All old rumors are new again this week. After resurfacing the iPad mini rumors Tuesday night, Bloomberg has also revisited speculation that Amazon may be planning to build its own smartphone.

Citing “people familiar with knowledge of the matter,” the report says that Amazon is developing an Android device and that it is being made by Foxconn.

The retail giant has, of course, already had some success with building its own hardware with the Kindle and the Kindle Fire, meaning that it’s overcome one of the biggest hurdles that a company like, say, Facebook would have making a leap into phone manufacturing.

The smartphone market comes with its own additional difficulties — namely dealing with carrier partners.

For its Kindle readers, Amazon has bought service from cellular networks in bulk, which is slightly different than the way most smartphone makers get service for their devices. All Things Digital brings up an intriguing thought in its take on the news, saying that Amazon could set up the same system for its phones.

Another issue is competition. The tablet market is very different from the smartphone market. Amazon was able to waltz in with the Kindle Fire at a price point it picked because there were few standout options in that part of the market. That’s not true with smartphones, however, where the company would have to face off with the HTCs, Motorolas and Samsungs of the world.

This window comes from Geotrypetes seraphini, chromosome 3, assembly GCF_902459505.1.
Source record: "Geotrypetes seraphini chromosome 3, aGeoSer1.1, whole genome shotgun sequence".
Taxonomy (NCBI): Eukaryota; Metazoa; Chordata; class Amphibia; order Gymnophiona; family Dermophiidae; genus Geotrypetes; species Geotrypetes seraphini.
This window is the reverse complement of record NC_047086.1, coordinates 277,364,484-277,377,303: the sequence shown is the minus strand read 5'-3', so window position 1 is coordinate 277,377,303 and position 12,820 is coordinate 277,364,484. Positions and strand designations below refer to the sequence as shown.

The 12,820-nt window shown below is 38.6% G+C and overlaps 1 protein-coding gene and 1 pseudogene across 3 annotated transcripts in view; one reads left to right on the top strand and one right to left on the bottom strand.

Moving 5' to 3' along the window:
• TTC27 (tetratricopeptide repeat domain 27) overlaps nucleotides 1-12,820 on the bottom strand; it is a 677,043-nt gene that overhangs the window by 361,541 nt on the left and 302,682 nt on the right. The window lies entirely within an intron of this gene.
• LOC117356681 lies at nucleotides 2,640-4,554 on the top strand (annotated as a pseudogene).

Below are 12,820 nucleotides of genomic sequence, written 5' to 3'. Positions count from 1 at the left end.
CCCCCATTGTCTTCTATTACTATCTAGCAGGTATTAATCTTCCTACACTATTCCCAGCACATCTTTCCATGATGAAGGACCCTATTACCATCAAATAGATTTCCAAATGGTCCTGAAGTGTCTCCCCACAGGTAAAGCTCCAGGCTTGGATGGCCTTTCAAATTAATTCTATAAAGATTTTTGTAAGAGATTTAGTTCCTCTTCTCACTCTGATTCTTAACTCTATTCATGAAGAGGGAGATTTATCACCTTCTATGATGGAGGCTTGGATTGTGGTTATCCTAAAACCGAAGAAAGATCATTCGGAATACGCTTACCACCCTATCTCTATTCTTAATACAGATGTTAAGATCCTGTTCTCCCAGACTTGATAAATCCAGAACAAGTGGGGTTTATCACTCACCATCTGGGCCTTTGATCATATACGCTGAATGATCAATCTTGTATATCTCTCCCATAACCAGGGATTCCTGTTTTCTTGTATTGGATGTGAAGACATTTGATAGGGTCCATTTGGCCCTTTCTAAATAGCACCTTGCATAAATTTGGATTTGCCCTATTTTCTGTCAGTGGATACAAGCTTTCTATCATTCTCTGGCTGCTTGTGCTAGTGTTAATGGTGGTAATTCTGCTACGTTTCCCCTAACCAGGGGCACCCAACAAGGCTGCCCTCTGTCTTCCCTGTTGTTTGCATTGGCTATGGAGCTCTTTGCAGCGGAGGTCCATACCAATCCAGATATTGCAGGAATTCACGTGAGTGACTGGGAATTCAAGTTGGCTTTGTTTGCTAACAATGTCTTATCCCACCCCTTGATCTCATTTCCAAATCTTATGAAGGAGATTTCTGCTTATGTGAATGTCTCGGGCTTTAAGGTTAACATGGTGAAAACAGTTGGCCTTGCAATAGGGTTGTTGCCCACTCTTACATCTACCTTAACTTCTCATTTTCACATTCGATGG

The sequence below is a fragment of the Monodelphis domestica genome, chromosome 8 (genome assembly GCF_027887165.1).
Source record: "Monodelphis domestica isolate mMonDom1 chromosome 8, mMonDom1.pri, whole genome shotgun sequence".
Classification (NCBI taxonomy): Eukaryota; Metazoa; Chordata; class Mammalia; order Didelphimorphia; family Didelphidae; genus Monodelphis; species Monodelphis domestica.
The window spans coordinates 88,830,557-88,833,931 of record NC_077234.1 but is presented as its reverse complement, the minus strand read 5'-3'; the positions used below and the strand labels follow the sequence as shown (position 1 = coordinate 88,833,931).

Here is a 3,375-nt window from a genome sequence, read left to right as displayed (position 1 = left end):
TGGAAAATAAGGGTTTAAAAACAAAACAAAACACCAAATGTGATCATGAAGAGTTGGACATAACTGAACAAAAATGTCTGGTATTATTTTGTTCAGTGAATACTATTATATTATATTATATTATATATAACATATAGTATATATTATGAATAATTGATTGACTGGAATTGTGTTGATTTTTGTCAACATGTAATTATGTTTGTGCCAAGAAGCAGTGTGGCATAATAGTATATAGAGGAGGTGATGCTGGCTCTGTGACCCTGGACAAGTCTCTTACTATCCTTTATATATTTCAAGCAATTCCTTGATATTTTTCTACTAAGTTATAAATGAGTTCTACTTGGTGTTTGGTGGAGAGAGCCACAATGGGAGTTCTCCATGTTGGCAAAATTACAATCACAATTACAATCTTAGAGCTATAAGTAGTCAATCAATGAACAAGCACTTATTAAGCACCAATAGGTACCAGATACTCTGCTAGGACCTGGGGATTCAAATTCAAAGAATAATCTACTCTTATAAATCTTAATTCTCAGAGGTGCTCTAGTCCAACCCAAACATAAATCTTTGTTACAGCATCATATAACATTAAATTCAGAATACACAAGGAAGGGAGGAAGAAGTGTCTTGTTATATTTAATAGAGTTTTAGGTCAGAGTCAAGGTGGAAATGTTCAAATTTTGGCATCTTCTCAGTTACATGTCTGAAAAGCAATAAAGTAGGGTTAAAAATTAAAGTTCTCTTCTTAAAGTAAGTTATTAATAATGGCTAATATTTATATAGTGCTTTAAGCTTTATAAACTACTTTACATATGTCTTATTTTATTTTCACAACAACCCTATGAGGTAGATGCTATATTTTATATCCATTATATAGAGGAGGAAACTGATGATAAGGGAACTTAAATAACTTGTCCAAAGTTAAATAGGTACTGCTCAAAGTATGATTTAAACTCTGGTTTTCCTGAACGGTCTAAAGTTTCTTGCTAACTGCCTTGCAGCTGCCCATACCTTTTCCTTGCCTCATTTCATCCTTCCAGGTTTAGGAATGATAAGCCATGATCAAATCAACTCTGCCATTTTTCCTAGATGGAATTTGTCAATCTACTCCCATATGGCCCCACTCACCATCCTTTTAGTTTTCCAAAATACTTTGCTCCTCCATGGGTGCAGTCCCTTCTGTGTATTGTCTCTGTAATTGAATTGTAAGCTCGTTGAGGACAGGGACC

There’s also the question of what, exactly, Amazon would get out of making a phone. Making tablets is one thing: Amazon’s video, e-book, retail and — to a certain extent — music offerings make sense on a tablet, where they can be showcased very well. But a smartphone has to work in a different way and straddle work and play. It can’t be a pure consumption device, and Amazon will have to make some improvements to its system to work that way. For example, the e-mail program on the Kindle Fire leaves a lot to be desired and would likely frustrate anyone trying to compose more than a few lines on the device at a time.

If Amazon can lock customers in to its ecosystem of content on a smartphone, that would be a big boon for the company. That would be particularly true if it could take its trend of taking a loss or very small margin on its hardware, aka, offer its phone dirt cheap.

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